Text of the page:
For the second year in a row James Corden is starring in a musical during the holiday season. This time, though, he has less fur.
Corden is one of four actors portraying Broadway performers in “The Prom.” Corden plays Barry, who is joined by other theater performers Dee Dee (Meryl Streep), Angie (Nicole Kidman) and Trent (Andrew Rannells). At the movie’s outset, the four are somewhat down on their luck after receiving negative reviews for their latest show.
However, they soon find a way to get good press again by supporting a teenager in Indiana named Emma (Jo Ellen Pellman) who’s come out as a lesbian and has been met with resistance to attending her prom as a result. During their time there, though, the four become supportive of Emma more than just for their own needs.
Continue reading “REVIEW: Star power and songs carry ‘The Prom’”
Cats are not dogs. This is information the movie really wants an audience to know, so much so that Judi Dench turns directly to the camera to say it. That’s just one of the lessons one will learn over the course of the cinematic experience that is “Cats.” It truly is something to behold.
Based on the stage play of the same name, “Cats” is set in London and follows a group of felines who love to sing and dance. The main character we’re introduced at the start is Victoria (Francesca Hayward), who’s introduced to the Jellicle cats. The Jellicle cats all have their own traits, quirks, and even personalized songs that they sing.
Victoria meeting with the Jellicle cats happens to be a meeting of destiny, as it turns out it’s the night of the Jellicle ball, where a single cat is chosen to have their life thoroughly improved. Over the course of the film, different cats sing and perform with the hope of being the one.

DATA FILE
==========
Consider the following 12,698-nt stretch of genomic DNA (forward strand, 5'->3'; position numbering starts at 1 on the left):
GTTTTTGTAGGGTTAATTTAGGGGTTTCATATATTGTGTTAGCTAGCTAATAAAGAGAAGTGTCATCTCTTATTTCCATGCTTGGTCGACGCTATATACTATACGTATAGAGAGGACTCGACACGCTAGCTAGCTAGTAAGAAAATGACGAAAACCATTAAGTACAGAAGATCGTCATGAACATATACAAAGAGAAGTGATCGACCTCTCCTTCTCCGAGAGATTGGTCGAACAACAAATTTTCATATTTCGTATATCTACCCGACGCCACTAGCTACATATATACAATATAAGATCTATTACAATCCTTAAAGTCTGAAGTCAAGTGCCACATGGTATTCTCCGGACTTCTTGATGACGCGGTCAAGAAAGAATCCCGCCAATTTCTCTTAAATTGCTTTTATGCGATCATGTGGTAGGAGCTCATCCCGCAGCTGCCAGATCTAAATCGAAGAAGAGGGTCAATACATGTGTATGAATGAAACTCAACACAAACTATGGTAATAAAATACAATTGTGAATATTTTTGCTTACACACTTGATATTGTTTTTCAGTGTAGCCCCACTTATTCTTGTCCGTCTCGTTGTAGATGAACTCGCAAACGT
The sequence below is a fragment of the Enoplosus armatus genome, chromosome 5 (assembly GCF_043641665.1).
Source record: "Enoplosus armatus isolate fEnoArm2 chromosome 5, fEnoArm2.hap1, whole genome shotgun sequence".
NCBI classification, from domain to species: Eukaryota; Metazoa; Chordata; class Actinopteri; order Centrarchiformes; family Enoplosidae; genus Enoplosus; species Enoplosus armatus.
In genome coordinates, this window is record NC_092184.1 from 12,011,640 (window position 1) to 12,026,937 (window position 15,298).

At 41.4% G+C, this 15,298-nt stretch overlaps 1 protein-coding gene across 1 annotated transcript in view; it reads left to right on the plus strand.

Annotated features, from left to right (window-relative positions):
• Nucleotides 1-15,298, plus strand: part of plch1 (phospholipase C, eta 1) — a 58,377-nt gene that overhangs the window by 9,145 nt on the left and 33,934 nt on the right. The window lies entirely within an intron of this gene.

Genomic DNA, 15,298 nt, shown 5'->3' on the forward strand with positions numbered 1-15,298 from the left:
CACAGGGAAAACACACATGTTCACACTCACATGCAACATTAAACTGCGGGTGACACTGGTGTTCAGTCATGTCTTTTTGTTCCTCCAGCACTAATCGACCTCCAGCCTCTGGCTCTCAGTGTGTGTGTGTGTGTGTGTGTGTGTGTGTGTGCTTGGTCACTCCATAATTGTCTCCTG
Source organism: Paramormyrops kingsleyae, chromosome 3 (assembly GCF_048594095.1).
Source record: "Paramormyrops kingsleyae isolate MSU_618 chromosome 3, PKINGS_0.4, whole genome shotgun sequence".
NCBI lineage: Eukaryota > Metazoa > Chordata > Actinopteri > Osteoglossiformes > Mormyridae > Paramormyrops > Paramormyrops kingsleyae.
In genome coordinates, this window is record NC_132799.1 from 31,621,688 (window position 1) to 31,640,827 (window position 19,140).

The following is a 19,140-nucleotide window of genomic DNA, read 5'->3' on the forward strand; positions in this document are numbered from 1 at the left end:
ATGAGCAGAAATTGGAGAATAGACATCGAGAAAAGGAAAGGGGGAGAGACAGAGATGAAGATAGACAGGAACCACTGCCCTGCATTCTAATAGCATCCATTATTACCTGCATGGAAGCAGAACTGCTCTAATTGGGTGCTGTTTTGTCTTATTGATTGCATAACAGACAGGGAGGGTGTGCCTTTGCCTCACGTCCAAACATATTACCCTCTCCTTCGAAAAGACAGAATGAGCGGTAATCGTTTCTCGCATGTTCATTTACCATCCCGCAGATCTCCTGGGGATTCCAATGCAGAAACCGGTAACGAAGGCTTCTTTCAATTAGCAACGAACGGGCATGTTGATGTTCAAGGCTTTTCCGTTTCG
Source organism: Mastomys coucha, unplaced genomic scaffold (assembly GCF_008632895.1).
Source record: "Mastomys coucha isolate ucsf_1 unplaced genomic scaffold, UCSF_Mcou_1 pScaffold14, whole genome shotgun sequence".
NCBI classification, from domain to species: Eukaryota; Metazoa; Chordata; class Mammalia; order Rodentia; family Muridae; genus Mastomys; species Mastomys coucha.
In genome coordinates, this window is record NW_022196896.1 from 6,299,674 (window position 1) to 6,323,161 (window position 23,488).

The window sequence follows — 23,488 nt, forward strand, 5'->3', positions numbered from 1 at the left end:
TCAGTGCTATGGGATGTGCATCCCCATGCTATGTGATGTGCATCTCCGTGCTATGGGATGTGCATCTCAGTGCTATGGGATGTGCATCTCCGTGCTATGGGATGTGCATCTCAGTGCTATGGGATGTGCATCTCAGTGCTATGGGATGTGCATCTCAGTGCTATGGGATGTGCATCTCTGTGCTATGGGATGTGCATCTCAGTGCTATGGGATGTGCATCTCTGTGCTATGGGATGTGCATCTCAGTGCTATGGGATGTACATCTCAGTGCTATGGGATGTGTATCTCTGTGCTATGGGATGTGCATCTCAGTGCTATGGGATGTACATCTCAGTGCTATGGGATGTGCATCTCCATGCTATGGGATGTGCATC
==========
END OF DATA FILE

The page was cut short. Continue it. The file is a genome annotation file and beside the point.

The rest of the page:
Continue reading “REVIEW: ‘Cats’ is crazy, but its music is catchy”
Saturday might be the time of week alright for fighting, but any day is a good day to see “Rocketman.”
As the title and my song referencing lede implies, “Rocketman” is a film about the musician Elton John (Taron Egerton). The film focuses on John’s early success, which also, sadly, coincided with his struggles with addiction.
The picture tells both John’s early career story and the development of his psyche over time through a series of song and dance numbers numbers set to the musician’s music.
Continue reading “REVIEW: ‘Rocketman’ convincingly captures Elton John’s passion”
I’m not usually a stickler for 100 percent historical accuracy, but even I have to admit that “The Greatest Showman” takes a battle axe to P.T. Barnum’s true story.
The film tells the story of how Barnum (Hugh Jackman) went from a poor boy coming from nothing to a well-known showman who creates entertainment via circus acts. It doesn’t just do this in any ordinary manner, though. Instead, the film goes into full musical mode right off the bat and never lets up.
As the movie goes on, it explores Barnum trying to balance his family life with his wife Charity (Michelle Williams) and his business, which he runs with help from his partner Phillip (Zac Efron).
Continue reading “REVIEW: Catchy Songs Don’t Save Rushed Story In ‘Greatest Showman’”
It’s nice to see something with the name Trolls and have it not be related to the internet in any way.